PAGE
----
Difficult diagnosis

There are treatments that can help encephalitis patients, but they require fast diagnosis and action.

"Determining the cause of encephalitis can be quite difficult," says Bitnum. "In general, even with extensive investigations, a clear-cut etiology is identified in only a third of cases. In another third, a possible cause is identified, and in the final third, no specific pathogen is identified. In our institution, there is a standard microbiologic workup for encephalitis that includes cerebrospinal fluid, blood, stool and respiratory samples."

"One of the difficulties in both managing and treating patients with encephalitis is the vast number of causative agents," says Dr. Carol Glaser, chief of the encephalitis and special investigations section of the communicable disease and response branch at the California Department of Public Health. "Infectious causes are diverse, including viruses, bacteria, fungi and parasites, and the microbiology of encephalitis represents a moving target.

"Not all viral infections result in encephalitis. Why it does in some and not others is not at all clear."

Daniel Surridge, a 62-year-old from East Longmeadow, Mass., is all too aware of how tricky encephalitis can be to deal with. "I got encephalitis in 1997, and my life as I knew it changed overnight. The encephalitis was caused by a mosquito bite or from a flu shot I had received a week earlier."

Prior to getting encephalitis, Surridge was a computer operations manager running six government agencies in Boston. Now, he is unable to work. His family has also been affected.

"Encephalitis has infiltrated every part of my life," says his wife, MaryAnn. "As a caregiver for my husband, Daniel, I had no life for the first four or five years, just doctor's appointments and worry. This has changed my life, finances and life goals by degrees."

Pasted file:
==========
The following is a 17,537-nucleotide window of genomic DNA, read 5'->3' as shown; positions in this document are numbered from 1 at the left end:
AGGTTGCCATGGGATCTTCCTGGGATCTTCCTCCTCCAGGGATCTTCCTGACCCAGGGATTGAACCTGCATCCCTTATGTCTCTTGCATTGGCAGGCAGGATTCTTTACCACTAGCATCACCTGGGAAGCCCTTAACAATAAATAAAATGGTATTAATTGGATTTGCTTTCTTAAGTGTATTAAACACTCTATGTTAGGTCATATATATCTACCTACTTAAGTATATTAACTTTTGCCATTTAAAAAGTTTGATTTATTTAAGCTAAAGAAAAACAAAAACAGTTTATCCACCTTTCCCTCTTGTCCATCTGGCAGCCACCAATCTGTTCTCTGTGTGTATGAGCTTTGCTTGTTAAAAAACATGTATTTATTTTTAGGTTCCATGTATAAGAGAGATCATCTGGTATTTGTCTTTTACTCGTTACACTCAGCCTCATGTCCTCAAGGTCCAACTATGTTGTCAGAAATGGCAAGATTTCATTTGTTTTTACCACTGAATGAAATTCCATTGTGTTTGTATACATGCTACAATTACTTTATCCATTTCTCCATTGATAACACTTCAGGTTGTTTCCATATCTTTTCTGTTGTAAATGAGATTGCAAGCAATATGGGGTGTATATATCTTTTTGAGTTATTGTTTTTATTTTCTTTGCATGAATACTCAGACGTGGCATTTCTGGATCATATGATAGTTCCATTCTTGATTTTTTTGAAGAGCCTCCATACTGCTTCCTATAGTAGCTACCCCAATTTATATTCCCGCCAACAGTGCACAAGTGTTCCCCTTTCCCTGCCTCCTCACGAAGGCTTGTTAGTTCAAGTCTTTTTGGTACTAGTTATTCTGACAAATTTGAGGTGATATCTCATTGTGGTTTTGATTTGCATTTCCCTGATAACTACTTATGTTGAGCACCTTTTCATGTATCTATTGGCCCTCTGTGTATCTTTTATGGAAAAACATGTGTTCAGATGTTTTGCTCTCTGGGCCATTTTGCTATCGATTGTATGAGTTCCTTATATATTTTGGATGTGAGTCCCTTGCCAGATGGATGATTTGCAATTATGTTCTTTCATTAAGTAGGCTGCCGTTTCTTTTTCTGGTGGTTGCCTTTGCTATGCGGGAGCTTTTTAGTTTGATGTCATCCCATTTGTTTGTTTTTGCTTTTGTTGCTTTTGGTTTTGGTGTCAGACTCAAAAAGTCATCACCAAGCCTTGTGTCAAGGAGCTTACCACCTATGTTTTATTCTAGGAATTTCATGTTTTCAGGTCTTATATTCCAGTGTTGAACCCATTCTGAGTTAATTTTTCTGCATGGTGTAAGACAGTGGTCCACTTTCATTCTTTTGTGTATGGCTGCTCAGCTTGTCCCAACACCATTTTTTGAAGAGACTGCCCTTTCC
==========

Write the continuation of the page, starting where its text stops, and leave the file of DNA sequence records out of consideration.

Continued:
A quicker diagnosis and medical intervention might have meant a different outcome, she said. "An earlier diagnosis could have prevented some, if not all, of the residuals, because the antiviral meds would have killed the infection before it damaged my husband's brain. He would possibly be able to work today. He was sent home from the hospital twice and languished for two or three days at home before they decided that it wasn't just the flu." 

Finding the source

Researchers around the world are trying to develop faster ways to identify, treat and track encephalitis.

The Hospital for Sick Children in Toronto has maintained a registry of all patients admitted with acute encephalitis since 1994. It sees 10 to 20 acute cases each year.

"The purpose of this registry is to provide a standardized framework for the investigation of acute encephalitis in children in our institution," says Dr. Bitnun, who is in charge of the registry.

In the U.S., the California Encephalitis Project (CEP) was initiated in 1998 to identify the causes and symptoms of encephalitis. To date, more than 4,000 cases have been referred to the CEP from more than 220 facilities in California for testing.

"At the Johns Hopkins Encephalitis Center, we have established a multidisciplinary group of neuro-infectious disease specialists, neuro-critical care experts, infectious disease physicians, laboratory pathologists and rehabilitation specialists to improve the diagnosis and treatment of patients with encephalitis," says Dr. Arun Venkatesan of Johns Hopkins.